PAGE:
Forked River Police Reportedly Find Five-Year-Old Child in Car with Heroin, Needles
On December 25, 2016, Forked River police officers arrested a 24-year-old Lanoka Harbor woman, a 24-year-old Forked River woman, and a 24-year-old Forked River man following a motor vehicle stop in which police allegedly found 17 bags of heroin and multiple hypodermic syringes.
A five-year-old child was also in the car, reportedly under the care of one of the adult suspects. Accordingly, the incident resulted in drug possession charges and criminal child endangerment charges.
Fortunately, family members were able pick up the child passenger, so the NJ Division of Child Protection and Permanency (“DCP&P”) did not need to intervene and take custody of the child. Although the child in this case was released to family members, DCP&P may still conduct an investigation as to whether the child was abused or neglected as a result of the incident. This will depend in large part on whether Forked River police contacted 1-877-NJ-ABUSE and generated a child abuse referral. The available information in the case does not specify whether police did in fact contact DCP&P. However, New Jersey’s child abuse and neglect law requires “any person having reasonable cause to believe that a child has been subjected to child abuse or acts of child abuse shall report the same immediately to the Division of Child Protection and Permanency by telephone or otherwise.” N.J.S.A. 9:6-8.10. Thus, because child endangerment charges were issued in this case, it is likely that the police contacted DCP&P as a result of the incident.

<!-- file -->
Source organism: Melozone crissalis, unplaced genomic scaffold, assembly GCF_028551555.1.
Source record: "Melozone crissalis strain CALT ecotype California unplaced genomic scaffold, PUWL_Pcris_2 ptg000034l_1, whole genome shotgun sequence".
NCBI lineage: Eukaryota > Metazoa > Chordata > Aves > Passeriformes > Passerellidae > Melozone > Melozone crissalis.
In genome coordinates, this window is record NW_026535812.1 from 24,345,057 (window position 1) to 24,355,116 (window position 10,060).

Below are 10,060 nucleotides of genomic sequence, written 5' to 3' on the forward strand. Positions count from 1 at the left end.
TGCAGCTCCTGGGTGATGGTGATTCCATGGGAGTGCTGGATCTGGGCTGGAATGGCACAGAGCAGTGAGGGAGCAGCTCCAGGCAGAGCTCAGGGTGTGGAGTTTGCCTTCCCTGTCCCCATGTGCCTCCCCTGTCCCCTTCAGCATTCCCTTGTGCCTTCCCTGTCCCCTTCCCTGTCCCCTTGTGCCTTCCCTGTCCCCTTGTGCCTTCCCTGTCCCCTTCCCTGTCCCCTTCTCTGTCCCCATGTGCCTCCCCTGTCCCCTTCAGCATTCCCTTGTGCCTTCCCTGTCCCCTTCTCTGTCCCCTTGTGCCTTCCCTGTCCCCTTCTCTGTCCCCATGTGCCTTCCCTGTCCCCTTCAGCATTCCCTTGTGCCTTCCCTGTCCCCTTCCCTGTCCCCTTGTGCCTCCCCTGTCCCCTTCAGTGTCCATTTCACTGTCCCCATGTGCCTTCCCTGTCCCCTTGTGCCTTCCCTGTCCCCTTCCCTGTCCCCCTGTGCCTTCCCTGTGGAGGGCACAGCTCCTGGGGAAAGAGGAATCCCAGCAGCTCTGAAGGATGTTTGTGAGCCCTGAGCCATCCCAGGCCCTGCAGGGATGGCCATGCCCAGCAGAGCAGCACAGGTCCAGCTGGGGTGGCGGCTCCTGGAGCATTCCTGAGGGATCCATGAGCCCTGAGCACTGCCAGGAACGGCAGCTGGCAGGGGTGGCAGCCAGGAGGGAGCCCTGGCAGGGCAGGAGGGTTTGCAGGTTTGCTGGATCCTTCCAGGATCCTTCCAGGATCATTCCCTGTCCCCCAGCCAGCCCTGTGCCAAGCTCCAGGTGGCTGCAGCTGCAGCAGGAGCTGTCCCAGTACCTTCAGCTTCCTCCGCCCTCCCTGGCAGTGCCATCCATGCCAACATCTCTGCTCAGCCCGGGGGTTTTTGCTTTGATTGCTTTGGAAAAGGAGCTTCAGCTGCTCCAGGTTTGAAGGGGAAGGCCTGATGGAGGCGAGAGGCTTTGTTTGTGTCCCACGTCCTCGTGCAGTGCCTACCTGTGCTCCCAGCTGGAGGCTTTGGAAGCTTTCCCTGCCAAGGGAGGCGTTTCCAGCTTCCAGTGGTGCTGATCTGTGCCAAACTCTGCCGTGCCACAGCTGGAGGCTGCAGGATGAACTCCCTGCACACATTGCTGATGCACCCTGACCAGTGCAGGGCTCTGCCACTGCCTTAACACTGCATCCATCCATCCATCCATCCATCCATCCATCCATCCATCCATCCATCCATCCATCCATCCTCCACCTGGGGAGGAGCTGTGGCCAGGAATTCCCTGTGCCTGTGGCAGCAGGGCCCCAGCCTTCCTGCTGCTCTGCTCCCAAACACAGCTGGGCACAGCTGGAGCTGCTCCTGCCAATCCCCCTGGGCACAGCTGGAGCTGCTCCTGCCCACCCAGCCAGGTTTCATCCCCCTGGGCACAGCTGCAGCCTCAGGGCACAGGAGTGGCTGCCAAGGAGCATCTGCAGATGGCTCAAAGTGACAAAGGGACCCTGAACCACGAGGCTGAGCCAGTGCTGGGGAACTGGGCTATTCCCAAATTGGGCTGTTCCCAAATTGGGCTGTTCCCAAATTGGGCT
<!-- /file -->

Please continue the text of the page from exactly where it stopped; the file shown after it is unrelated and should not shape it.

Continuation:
If DCP&P received a referral from the police in this case, the Division is required by law to initiate an investigation and interview the child and the child’s caretaker to determine whether the child was abused or neglected pursuant to the child abuse and neglect laws under Title 9, as opposed to the criminal code. In other words: although the police have issued criminal child endangerment charges, DCP&P remains obligated to conduct a separate and independent investigation.
If you or a loved one is being investigated by DCP&P, or if you have reason to believe that a DYFS investigation into your family is imminent, you will be required to cooperate – but only to a certain extent. And keep in mind that you don’t have to face the investigation on your own. The DCP&P defense lawyers at the Tormey Law Firm are available to explain all aspects of New Jersey’s child abuse and neglect laws and represent you during the investigation to ensure that DCP&P is not overstepping any boundaries during the investigation.